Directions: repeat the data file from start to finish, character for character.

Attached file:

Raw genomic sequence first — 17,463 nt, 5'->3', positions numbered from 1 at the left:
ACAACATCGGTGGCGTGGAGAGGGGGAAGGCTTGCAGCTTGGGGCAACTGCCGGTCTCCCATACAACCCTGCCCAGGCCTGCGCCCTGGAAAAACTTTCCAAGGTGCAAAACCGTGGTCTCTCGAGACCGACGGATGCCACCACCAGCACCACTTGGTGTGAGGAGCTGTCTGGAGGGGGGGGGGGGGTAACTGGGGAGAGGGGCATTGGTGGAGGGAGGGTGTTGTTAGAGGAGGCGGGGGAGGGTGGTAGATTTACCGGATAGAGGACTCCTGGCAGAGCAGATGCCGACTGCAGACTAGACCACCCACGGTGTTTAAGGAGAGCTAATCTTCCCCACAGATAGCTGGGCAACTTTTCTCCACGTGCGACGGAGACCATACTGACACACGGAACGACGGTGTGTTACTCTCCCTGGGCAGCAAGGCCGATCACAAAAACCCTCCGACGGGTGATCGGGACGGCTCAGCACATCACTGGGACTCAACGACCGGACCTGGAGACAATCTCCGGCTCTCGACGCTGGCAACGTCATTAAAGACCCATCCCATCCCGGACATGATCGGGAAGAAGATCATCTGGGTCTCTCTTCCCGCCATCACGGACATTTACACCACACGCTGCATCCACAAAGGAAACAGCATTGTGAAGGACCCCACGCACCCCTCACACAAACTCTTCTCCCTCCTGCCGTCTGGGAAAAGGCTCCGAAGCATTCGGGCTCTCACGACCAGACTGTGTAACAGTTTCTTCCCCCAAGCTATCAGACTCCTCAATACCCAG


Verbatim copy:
Raw genomic sequence first — 17,463 nt, 5'->3', positions numbered from 1 at the left:
ACAACATCGGTGGCGTGGAGAGGGGGAAGGCTTGCAGCTTGGGGCAACTGCCGGTCTCCCATACAACCCTGCCCAGGCCTGCGCCCTGGAAAAACTTTCCAAGGTGCAAAACCGTGGTCTCTCGAGACCGACGGATGCCACCACCAGCACCACTTGGTGTGAGGAGCTGTCTGGAGGGGGGGGGGGGGTAACTGGGGAGAGGGGCATTGGTGGAGGGAGGGTGTTGTTAGAGGAGGCGGGGGAGGGTGGTAGATTTACCGGATAGAGGACTCCTGGCAGAGCAGATGCCGACTGCAGACTAGACCACCCACGGTGTTTAAGGAGAGCTAATCTTCCCCACAGATAGCTGGGCAACTTTTCTCCACGTGCGACGGAGACCATACTGACACACGGAACGACGGTGTGTTACTCTCCCTGGGCAGCAAGGCCGATCACAAAAACCCTCCGACGGGTGATCGGGACGGCTCAGCACATCACTGGGACTCAACGACCGGACCTGGAGACAATCTCCGGCTCTCGACGCTGGCAACGTCATTAAAGACCCATCCCATCCCGGACATGATCGGGAAGAAGATCATCTGGGTCTCTCTTCCCGCCATCACGGACATTTACACCACACGCTGCATCCACAAAGGAAACAGCATTGTGAAGGACCCCACGCACCCCTCACACAAACTCTTCTCCCTCCTGCCGTCTGGGAAAAGGCTCCGAAGCATTCGGGCTCTCACGACCAGACTGTGTAACAGTTTCTTCCCCCAAGCTATCAGACTCCTCAATACCCAG